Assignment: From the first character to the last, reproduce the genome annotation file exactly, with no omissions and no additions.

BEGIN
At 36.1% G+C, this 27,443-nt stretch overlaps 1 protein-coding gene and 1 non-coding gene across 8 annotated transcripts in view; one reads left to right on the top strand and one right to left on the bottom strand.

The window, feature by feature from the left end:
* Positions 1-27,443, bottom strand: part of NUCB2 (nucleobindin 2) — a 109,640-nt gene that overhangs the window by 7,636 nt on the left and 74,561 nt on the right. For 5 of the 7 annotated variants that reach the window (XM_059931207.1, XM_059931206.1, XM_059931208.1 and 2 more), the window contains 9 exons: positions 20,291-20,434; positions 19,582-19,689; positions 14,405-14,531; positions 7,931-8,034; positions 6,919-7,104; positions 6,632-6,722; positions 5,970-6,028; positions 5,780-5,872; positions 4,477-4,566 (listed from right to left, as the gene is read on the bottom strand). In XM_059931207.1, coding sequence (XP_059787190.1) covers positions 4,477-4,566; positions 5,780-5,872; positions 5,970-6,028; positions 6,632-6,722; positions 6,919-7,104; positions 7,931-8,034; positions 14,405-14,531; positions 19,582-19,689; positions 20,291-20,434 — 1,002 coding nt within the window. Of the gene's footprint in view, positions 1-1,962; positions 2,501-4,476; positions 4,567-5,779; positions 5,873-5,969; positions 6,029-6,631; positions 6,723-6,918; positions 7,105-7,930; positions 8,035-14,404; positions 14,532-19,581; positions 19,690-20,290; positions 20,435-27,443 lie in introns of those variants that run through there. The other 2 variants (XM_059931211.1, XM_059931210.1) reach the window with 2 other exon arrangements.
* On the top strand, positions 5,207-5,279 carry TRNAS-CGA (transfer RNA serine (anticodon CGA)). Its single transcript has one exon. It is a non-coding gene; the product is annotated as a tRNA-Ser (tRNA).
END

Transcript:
At 36.1% G+C, this 27,443-nt stretch overlaps 1 protein-coding gene and 1 non-coding gene across 8 annotated transcripts in view; one reads left to right on the top strand and one right to left on the bottom strand.

The window, feature by feature from the left end:
* Positions 1-27,443, bottom strand: part of NUCB2 (nucleobindin 2) — a 109,640-nt gene that overhangs the window by 7,636 nt on the left and 74,561 nt on the right. For 5 of the 7 annotated variants that reach the window (XM_059931207.1, XM_059931206.1, XM_059931208.1 and 2 more), the window contains 9 exons: positions 20,291-20,434; positions 19,582-19,689; positions 14,405-14,531; positions 7,931-8,034; positions 6,919-7,104; positions 6,632-6,722; positions 5,970-6,028; positions 5,780-5,872; positions 4,477-4,566 (listed from right to left, as the gene is read on the bottom strand). In XM_059931207.1, coding sequence (XP_059787190.1) covers positions 4,477-4,566; positions 5,780-5,872; positions 5,970-6,028; positions 6,632-6,722; positions 6,919-7,104; positions 7,931-8,034; positions 14,405-14,531; positions 19,582-19,689; positions 20,291-20,434 — 1,002 coding nt within the window. Of the gene's footprint in view, positions 1-1,962; positions 2,501-4,476; positions 4,567-5,779; positions 5,873-5,969; positions 6,029-6,631; positions 6,723-6,918; positions 7,105-7,930; positions 8,035-14,404; positions 14,532-19,581; positions 19,690-20,290; positions 20,435-27,443 lie in introns of those variants that run through there. The other 2 variants (XM_059931211.1, XM_059931210.1) reach the window with 2 other exon arrangements.
* On the top strand, positions 5,207-5,279 carry TRNAS-CGA (transfer RNA serine (anticodon CGA)). Its single transcript has one exon. It is a non-coding gene; the product is annotated as a tRNA-Ser (tRNA).